HC Deb 09 February 1988 vol 127 cc180-1
9. Mr. Wigley

To ask the Secretary of State for Social Services what recent representations he has received concerning the implementation of the new social security regime under the Social Security Act 1986 in April.

Mr. Portillo

Implementation of the new schemes is generally well advanced, and we continue to receive a variety of representations.

Mr. Wigley

Is the Minister aware of the considerable additional work load that is placed on DHSS employees in local offices in trying to cope with the change? Is he aware that some staff have been working successive weekends for weeks on end? What proposals does he have to bring additional staff to the offices to make sure that the public do not suffer as a result of the changes?

Mr. Portillo

I am grateful to the hon. Gentleman for his supplementary question because it gives me the opportunity to pay tribute to the staff in local offices who, as the hon. Gentleman says, have been working extremely hard and have the conversion to income support well on track. We have recruited some 9,000 extra staff over the past two years, and additional staff were taken on precisely for the conversion.

Mr. Dickens

Does my hon. Friend agree that the general public demand a welfare state system that is selective, not universal? Does he also agree that that is exactly what the Conservative Government are doing—targeting help to those in genuine need? What is wrong with that? Is it not right that that is the way we should carry on?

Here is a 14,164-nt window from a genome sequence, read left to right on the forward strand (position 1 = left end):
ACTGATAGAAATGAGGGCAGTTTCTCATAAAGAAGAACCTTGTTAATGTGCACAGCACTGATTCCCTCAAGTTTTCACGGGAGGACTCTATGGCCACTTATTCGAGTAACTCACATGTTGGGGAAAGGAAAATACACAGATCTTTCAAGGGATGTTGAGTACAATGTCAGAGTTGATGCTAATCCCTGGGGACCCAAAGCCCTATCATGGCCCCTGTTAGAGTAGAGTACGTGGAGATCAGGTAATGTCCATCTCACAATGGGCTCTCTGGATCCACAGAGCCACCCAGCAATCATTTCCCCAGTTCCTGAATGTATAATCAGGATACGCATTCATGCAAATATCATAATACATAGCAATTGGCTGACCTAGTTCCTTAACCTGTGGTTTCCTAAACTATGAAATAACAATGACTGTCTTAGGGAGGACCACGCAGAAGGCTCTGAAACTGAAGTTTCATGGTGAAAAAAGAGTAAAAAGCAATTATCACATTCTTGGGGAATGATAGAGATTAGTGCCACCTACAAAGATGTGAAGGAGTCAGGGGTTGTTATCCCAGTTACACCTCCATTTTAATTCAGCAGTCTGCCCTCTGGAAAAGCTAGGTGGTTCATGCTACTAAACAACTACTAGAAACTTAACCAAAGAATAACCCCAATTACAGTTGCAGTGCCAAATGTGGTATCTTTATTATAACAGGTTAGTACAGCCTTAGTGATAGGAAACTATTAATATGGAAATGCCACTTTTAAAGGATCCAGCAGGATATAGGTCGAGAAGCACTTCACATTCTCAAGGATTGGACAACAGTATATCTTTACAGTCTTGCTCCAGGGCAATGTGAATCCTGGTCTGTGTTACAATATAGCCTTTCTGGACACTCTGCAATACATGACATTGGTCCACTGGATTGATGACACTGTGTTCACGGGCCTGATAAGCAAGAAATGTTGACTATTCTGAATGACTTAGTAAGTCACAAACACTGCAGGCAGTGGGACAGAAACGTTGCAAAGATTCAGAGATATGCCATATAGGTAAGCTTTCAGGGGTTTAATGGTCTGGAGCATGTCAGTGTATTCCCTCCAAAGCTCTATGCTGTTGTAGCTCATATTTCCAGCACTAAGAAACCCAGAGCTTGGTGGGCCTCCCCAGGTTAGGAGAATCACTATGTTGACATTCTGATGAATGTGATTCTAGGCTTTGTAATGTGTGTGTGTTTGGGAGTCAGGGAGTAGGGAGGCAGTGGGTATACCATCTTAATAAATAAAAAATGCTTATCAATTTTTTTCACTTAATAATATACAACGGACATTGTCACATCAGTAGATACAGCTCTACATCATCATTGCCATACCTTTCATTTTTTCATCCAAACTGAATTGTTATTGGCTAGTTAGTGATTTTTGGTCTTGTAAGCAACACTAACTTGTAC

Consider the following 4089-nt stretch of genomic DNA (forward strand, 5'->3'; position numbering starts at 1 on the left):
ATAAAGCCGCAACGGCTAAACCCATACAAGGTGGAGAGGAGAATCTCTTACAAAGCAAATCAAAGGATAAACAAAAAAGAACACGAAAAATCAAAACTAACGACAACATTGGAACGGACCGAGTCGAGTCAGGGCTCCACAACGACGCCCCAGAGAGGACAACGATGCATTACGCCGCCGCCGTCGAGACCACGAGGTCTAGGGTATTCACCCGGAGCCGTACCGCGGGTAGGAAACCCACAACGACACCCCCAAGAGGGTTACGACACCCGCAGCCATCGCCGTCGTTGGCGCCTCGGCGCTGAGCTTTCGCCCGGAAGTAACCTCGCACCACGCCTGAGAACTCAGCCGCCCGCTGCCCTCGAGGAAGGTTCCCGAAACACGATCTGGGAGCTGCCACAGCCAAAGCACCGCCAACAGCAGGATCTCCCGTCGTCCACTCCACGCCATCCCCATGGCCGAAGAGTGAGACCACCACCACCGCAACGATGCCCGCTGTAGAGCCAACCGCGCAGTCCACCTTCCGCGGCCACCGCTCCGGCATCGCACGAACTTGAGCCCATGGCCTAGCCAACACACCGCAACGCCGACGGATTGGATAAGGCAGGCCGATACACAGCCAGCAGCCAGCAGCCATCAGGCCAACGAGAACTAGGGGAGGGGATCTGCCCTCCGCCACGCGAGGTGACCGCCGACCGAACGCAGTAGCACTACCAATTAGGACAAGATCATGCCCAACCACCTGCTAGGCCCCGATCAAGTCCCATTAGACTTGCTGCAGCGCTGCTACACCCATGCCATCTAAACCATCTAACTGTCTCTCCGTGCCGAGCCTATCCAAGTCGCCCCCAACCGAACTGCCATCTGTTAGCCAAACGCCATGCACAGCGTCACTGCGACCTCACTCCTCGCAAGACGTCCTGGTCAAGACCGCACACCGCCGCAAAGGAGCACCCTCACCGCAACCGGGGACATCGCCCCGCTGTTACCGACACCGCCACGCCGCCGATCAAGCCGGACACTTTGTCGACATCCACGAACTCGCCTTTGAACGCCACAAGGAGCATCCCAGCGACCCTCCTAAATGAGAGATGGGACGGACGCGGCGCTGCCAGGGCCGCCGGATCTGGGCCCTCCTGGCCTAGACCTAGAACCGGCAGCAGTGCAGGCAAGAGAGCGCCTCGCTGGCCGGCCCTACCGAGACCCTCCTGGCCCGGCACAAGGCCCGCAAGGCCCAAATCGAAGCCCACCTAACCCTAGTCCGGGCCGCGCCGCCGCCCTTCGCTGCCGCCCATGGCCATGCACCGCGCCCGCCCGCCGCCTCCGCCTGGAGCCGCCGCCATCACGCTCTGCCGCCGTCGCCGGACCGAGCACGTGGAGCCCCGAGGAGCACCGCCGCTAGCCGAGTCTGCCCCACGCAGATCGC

Mr. Portillo

My hon. Friend has put his finger on the main issue of the debate. The Government continue to maintain two sorts of benefits — income-related, and universal, such as child benefit. The two sets of benefits have their place in the system.

Mr. Robin Cook

Does the Minister recognise that there must be very severe hardship in those local offices which have received allocations from the social fund for next year which are less than half their expenditure on single payments for last year? Can he come up with a better explanation of why those offices are concentrated in areas of deprivation such as Glasgow, Leeds and Bathgate, and why the offices which do best are those such as Epsom, Tunbridge Wells and Bognor Regis? Can there be any possible explanation for the ludicrous misallocation, other than naked political bias?

Mr. Portillo

The hon. Gentleman knows that the social fund budget is £210 million, compared with the £190 million being spent this year on single payments. I placed in the Library for the perusal of the hon. Gentleman the method by which this had been calculated. When we last debated the issue, I was not entirely sure that he had read it.

Mr. Favell

if low-income families have to budget, why should not those on supplementary income benefits have to do exactly the same?

Mr. Portillo

The very important consideration in the reforms is that we are giving people on low incomes a sum of money from which they can budget. We are doing away with all the little additions under the supplementary benefit system and are dealing with people by groups, who receive premiums. We think it right that they should manage, but with help from the social fund.

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